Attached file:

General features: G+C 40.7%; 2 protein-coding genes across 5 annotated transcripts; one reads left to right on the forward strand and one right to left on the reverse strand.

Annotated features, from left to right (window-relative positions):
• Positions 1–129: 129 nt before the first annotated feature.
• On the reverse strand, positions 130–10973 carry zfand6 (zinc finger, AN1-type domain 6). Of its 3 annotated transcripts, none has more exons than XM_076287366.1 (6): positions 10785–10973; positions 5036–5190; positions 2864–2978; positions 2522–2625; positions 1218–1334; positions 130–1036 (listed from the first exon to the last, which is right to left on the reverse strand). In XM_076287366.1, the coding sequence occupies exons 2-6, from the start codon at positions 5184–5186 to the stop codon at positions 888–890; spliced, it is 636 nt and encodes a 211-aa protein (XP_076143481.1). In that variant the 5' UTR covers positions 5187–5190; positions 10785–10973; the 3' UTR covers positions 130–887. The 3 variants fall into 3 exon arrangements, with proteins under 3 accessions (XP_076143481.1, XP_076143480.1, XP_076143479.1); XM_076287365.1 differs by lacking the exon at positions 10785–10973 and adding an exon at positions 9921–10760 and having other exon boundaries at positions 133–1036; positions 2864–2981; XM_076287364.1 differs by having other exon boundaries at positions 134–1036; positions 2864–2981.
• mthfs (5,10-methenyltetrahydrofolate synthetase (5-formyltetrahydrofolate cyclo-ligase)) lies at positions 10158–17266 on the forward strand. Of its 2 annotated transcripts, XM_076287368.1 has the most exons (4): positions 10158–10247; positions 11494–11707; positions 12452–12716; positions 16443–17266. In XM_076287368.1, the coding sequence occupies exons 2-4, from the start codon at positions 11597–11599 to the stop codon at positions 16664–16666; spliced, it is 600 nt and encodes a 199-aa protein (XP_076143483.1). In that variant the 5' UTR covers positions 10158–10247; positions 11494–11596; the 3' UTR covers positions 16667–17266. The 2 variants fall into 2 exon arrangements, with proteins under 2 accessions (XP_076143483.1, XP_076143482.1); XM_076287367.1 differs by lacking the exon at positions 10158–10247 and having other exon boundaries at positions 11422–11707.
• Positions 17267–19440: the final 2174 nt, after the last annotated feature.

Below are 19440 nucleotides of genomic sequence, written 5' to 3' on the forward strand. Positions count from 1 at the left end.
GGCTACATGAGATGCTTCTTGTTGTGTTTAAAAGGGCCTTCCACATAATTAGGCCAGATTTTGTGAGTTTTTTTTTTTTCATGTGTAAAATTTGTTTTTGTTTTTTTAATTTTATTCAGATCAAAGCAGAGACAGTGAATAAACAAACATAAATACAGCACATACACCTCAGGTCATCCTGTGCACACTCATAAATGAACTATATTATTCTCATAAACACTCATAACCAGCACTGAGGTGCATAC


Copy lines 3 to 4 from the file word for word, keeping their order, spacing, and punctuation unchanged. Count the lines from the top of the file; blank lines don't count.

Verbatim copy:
• Positions 1–129: 129 nt before the first annotated feature.
• On the reverse strand, positions 130–10973 carry zfand6 (zinc finger, AN1-type domain 6). Of its 3 annotated transcripts, none has more exons than XM_076287366.1 (6): positions 10785–10973; positions 5036–5190; positions 2864–2978; positions 2522–2625; positions 1218–1334; positions 130–1036 (listed from the first exon to the last, which is right to left on the reverse strand). In XM_076287366.1, the coding sequence occupies exons 2-6, from the start codon at positions 5184–5186 to the stop codon at positions 888–890; spliced, it is 636 nt and encodes a 211-aa protein (XP_076143481.1). In that variant the 5' UTR covers positions 5187–5190; positions 10785–10973; the 3' UTR covers positions 130–887. The 3 variants fall into 3 exon arrangements, with proteins under 3 accessions (XP_076143481.1, XP_076143480.1, XP_076143479.1); XM_076287365.1 differs by lacking the exon at positions 10785–10973 and adding an exon at positions 9921–10760 and having other exon boundaries at positions 133–1036; positions 2864–2981; XM_076287364.1 differs by having other exon boundaries at positions 134–1036; positions 2864–2981.